- Check if your cat has completely refused to eat for several days. This is the very first sign indicating that euthanasia may be the only option remaining. If your cat has not been eating anything for over a week, it is slowly wasting itself and starving to death. That is a tremendously painful way to go. So, if your cat is not able to eat anything at all, and even IV and liquid diet aren’t working, it may be a sign that it’s time to say goodbye.
- Has your cat stopped using the litterbox? Or worse, has it become physically incapable of using the litterbox? And has it stopped grooming itself? The inability to perform necessary daily tasks to maintain hygiene is also indicative that your cat’s quality of life has fallen dramatically.
- Is your cat falling or staying sick too often and for long durations? This is a sign that the immune system of your cat has been compromised. Frequently falling sick and staying sick for prolonged durations is a very painful way to live. Your cat is in extreme discomfort. Saying goodbye will be the kinder thing to do.
- Has your cat become physically completely disabled? Note that this refers to extreme cases of disability such as complete paralysis and damage of the spine. Cats are usually very resilient. They can lead normal and functional lives despite a certain level of disability. But complete paralysis or irreparable damage to the spinal cord is painful.
If your cat is suffering to this extent, euthanasia may be the kinder option for your cat.
Interesting Read: How To Euthanize A Cat At Home?
What To Do If You Put Down A Cat Too Soon?
Euthanasia is permanent. You cannot change this decision once it is implemented. You cannot bring a cat back to life. All that is left for you to do is learn how to cope with the heavy feelings that follow such a decision.
You are likely to feel very guilty. Some people have also reported going into depression over making a hasty decision of euthanizing their pet. And here’s the thing – all these feelings are very valid! It is completely understandable that you will feel this way.
For starters, what you should do is never beat yourself up for feeling your negative emotions. It’s okay. You’re only human. Don’t feel guilty for feeling.
Some things that could help you cope with the loss of your cat to premature euthanasia are:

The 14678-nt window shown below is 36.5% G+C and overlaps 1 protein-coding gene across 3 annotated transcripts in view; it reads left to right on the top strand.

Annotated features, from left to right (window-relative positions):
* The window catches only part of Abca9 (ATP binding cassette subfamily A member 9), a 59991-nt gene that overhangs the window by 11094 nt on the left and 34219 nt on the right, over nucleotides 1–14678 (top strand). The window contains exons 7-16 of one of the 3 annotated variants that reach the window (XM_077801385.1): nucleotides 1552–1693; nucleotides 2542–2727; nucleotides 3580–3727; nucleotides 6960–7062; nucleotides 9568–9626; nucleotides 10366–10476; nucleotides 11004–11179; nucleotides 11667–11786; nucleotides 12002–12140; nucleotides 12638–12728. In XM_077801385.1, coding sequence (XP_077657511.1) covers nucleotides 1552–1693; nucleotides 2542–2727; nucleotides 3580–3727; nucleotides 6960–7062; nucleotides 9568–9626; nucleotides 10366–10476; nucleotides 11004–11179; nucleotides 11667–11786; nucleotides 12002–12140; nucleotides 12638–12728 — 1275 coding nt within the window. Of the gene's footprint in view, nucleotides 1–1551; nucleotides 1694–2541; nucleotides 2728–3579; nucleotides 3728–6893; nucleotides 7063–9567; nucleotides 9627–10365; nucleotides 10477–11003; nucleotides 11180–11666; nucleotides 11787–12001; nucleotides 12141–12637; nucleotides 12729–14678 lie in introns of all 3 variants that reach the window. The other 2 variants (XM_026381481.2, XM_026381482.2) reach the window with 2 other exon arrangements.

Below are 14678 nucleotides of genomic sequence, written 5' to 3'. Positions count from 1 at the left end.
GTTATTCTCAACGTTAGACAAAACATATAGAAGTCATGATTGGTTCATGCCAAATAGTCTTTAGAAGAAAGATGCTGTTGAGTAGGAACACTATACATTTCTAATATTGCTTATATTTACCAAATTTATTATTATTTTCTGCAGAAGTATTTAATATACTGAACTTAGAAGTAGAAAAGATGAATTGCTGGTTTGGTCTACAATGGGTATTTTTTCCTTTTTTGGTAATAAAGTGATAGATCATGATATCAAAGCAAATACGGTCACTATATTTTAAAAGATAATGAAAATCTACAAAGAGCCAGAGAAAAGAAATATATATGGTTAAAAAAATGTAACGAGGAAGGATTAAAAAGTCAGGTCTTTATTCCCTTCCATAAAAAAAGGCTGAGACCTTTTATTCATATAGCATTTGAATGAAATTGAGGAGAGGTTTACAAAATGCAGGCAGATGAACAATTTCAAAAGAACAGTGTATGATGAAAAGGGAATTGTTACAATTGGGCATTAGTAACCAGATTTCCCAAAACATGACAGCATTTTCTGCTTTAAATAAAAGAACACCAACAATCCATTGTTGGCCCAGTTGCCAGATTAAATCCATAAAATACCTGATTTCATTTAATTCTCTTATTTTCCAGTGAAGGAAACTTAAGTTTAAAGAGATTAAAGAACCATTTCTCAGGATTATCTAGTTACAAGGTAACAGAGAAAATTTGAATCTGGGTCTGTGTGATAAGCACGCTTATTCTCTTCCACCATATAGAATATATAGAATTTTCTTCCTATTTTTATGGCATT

- Talking to a friend or family member who has had a similar experience.
- Consulting a therapist and seeking professional help to deal with the heavy emotions.
- Finding an online or offline community of people who have had similar experiences.
- Sharing your experience on online forums.
- Allowing yourself to feel the way you do without shaming yourself.
- Spending more time with your other pets, if you have any.
- Spending time caring for animals at a local shelter.
Every person is different and there is no one-size-fits-all solution. But you need to remind yourself that you are not alone in this experience. There are people who have dealt with such incidents, and they are there to validate and comfort you.
Find Solution: My Cat Is Dying And I Have No Money!
Pet Loss Support Help Lines
- Cornell Vet Pet Loss Support Hotline
- New York
Cornell University Pet Loss Support Hotline
Chicago Veterinary Medical Association (CVMA)
For a complete list of pet loss support helplines, visit https://www.pet-loss.net/hotlines.shtml and check out the numbers, websites, and online forums.
Frequently Asked Questions
Can the death of a pet cause mental health issues?
Yes, losing a pet can lead to depression, PTSD, and other mental health issues. It is best to seek professional help and lean into your family, friends, and community for support.
Interesting Read: Should I Stay With My Cat When It Is Euthanized?
Interesting Read: Did My Cat Know He Was Being Put To Sleep?
Losing a pet to premature euthanasia can have a greater impact on your mental health than any other pet-related incident. This is because you may feel responsible for the “untimely” death of your pet.
It is important here that you don’t isolate yourself. Instead, allow your loved ones to support you.
A Cat Owner’s Final Guide: What To Do After Cat Euthanasia?